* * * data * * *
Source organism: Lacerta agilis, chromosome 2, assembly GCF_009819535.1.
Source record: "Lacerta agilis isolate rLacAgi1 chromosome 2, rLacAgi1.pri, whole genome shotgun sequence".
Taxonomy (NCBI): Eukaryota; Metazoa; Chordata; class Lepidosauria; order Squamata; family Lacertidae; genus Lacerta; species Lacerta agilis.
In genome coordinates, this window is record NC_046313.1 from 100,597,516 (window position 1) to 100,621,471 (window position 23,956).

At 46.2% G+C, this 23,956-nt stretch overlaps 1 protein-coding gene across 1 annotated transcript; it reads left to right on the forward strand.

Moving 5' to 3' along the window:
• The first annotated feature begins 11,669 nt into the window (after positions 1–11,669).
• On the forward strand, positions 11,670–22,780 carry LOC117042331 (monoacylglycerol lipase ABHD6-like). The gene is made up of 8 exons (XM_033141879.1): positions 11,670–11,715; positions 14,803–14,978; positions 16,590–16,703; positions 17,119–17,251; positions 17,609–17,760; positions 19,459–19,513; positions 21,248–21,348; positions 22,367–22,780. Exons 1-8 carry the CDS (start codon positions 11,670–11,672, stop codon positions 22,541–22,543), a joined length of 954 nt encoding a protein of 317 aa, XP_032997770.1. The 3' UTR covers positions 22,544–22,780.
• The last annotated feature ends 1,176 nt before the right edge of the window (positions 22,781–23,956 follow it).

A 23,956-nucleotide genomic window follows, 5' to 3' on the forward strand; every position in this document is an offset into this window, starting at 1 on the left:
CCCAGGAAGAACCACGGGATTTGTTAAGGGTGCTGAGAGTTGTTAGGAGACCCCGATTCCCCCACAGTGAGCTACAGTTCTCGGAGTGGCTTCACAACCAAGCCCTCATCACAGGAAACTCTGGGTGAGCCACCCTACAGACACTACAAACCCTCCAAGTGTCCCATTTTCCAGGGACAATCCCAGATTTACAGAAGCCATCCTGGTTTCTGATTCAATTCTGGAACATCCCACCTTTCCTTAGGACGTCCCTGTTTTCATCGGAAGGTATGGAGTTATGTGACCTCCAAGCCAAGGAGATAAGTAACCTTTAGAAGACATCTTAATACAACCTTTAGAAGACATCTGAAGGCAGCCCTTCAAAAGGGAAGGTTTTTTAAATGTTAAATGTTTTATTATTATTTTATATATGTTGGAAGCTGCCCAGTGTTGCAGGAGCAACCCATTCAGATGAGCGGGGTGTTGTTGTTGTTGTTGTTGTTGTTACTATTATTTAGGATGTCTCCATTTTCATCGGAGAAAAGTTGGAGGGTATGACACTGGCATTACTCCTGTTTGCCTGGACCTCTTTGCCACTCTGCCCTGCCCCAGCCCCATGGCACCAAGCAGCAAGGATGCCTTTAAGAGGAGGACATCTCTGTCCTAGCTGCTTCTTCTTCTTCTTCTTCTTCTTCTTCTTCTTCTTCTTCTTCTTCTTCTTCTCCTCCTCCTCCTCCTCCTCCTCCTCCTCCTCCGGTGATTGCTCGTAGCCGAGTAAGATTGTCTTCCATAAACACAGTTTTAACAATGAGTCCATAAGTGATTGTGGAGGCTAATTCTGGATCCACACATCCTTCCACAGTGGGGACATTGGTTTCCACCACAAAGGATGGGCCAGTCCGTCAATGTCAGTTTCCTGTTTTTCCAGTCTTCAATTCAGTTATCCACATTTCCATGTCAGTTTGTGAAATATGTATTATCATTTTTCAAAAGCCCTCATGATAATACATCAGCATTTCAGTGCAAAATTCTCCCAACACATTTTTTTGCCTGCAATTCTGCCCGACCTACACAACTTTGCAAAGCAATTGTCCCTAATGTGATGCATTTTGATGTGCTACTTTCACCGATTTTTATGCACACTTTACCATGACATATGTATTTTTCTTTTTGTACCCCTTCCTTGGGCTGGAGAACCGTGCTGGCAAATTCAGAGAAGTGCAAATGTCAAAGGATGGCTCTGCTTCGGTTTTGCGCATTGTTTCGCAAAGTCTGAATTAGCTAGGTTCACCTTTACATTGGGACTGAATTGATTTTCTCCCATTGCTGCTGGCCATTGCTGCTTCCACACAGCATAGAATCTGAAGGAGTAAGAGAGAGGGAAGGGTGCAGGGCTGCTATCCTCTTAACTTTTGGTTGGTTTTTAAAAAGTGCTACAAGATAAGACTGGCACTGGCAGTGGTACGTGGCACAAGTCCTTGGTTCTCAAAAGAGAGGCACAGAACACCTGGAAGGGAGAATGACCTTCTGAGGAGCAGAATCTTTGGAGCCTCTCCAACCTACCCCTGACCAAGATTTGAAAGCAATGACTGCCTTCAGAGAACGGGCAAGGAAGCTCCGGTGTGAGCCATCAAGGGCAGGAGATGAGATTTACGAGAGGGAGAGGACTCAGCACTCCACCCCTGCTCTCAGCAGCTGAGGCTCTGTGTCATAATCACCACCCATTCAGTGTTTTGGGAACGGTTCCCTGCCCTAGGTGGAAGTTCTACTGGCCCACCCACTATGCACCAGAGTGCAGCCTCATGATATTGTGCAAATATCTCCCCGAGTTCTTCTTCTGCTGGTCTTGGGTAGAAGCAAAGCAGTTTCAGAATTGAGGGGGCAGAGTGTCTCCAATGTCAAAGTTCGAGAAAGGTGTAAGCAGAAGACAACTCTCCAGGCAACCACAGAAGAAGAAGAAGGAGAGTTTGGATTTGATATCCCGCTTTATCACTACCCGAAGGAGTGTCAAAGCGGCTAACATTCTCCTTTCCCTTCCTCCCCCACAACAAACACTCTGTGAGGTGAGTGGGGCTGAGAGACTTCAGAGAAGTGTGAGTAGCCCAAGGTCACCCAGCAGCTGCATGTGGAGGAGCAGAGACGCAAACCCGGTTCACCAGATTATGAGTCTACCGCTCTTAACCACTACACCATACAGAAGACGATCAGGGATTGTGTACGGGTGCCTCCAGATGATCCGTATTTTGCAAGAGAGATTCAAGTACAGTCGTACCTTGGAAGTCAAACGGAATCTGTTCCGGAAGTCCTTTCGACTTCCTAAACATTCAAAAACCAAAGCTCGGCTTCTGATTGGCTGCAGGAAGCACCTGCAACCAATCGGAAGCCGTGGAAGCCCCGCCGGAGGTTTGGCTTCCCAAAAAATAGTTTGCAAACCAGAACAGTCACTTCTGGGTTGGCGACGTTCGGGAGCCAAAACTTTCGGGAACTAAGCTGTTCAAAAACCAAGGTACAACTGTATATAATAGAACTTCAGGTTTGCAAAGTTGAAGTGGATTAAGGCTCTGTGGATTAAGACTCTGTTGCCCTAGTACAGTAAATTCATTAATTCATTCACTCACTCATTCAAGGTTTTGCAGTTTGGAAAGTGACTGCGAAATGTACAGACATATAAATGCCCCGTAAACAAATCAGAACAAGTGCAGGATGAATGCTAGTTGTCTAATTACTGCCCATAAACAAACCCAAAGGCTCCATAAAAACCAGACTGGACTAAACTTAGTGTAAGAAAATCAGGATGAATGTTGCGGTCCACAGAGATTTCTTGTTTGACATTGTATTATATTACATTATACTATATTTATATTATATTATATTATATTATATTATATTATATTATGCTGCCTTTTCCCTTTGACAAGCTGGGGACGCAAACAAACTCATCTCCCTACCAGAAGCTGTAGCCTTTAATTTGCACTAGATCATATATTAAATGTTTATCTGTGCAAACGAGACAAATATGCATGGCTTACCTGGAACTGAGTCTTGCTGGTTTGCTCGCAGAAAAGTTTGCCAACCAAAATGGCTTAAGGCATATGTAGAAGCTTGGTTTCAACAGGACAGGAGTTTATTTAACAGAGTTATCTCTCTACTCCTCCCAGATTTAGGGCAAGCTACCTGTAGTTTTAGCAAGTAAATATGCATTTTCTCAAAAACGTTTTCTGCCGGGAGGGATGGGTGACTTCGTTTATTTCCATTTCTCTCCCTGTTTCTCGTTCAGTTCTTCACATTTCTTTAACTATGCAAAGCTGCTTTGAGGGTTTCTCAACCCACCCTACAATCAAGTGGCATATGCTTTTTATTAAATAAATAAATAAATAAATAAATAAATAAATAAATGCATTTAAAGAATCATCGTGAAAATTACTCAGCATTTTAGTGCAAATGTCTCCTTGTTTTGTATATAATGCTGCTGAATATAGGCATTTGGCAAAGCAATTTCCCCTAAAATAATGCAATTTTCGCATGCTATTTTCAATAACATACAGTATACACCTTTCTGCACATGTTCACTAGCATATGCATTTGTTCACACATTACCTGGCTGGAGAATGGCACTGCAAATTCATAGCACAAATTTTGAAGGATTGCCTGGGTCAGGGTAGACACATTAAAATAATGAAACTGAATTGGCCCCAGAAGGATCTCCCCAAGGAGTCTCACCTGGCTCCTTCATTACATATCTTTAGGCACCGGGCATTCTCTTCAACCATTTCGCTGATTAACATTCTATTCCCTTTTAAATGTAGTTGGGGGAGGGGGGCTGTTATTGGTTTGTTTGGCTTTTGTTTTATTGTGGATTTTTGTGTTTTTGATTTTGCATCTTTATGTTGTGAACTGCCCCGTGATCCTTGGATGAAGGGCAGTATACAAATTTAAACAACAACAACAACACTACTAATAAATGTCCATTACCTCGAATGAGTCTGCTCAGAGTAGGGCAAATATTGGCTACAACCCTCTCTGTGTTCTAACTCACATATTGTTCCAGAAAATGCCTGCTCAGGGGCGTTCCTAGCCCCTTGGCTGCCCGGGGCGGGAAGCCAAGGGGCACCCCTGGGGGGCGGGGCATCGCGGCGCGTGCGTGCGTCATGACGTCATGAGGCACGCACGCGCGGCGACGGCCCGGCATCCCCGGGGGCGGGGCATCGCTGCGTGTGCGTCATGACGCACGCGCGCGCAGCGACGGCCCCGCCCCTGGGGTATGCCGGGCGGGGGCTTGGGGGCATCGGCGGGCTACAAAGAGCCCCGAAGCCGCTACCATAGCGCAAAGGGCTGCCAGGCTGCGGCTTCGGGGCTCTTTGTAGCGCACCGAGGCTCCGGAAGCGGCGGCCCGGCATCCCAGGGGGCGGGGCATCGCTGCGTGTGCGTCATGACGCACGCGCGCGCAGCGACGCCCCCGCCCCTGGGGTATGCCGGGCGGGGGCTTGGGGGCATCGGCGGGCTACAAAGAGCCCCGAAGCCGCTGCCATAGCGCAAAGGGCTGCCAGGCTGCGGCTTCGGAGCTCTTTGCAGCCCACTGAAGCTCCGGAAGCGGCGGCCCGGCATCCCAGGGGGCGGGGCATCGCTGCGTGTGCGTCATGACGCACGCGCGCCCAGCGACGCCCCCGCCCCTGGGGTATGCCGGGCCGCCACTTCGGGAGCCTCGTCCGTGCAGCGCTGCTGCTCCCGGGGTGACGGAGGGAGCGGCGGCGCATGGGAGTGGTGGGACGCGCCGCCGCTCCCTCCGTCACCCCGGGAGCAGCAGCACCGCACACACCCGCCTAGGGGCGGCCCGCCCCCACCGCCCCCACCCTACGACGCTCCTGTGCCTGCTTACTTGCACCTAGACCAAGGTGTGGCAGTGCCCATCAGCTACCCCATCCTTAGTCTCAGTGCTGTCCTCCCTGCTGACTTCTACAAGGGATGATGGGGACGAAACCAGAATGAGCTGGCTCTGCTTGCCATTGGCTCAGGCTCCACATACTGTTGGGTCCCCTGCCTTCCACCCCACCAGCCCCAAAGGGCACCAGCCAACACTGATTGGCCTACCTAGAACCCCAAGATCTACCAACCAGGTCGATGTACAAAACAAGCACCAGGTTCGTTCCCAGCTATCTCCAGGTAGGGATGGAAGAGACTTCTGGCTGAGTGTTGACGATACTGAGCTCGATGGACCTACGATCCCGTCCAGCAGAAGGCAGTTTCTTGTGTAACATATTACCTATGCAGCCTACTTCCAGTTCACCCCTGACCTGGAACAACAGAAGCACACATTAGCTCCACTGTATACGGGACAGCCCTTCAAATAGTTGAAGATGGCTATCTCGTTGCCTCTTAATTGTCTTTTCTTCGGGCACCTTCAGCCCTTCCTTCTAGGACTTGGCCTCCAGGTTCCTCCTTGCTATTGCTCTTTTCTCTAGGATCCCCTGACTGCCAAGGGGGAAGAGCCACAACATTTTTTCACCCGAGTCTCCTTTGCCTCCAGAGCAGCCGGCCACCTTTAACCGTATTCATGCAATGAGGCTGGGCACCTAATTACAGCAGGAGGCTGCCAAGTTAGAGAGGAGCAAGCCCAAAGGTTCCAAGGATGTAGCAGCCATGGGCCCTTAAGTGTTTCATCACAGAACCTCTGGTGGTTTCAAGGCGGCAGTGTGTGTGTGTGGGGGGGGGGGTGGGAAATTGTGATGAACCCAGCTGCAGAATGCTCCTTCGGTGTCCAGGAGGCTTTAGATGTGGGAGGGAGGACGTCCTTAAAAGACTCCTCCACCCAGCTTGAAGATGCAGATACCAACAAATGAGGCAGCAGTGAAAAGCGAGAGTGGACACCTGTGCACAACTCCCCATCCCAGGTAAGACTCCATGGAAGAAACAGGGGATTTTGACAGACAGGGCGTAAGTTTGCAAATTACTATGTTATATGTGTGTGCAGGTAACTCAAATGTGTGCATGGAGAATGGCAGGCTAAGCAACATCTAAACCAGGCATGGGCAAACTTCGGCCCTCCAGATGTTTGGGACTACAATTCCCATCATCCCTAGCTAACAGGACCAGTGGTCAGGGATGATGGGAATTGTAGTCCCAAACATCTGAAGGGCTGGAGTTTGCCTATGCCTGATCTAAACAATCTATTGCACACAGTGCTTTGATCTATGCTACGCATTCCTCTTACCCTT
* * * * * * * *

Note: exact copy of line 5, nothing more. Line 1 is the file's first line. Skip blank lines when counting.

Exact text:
At 46.2% G+C, this 23,956-nt stretch overlaps 1 protein-coding gene across 1 annotated transcript; it reads left to right on the forward strand.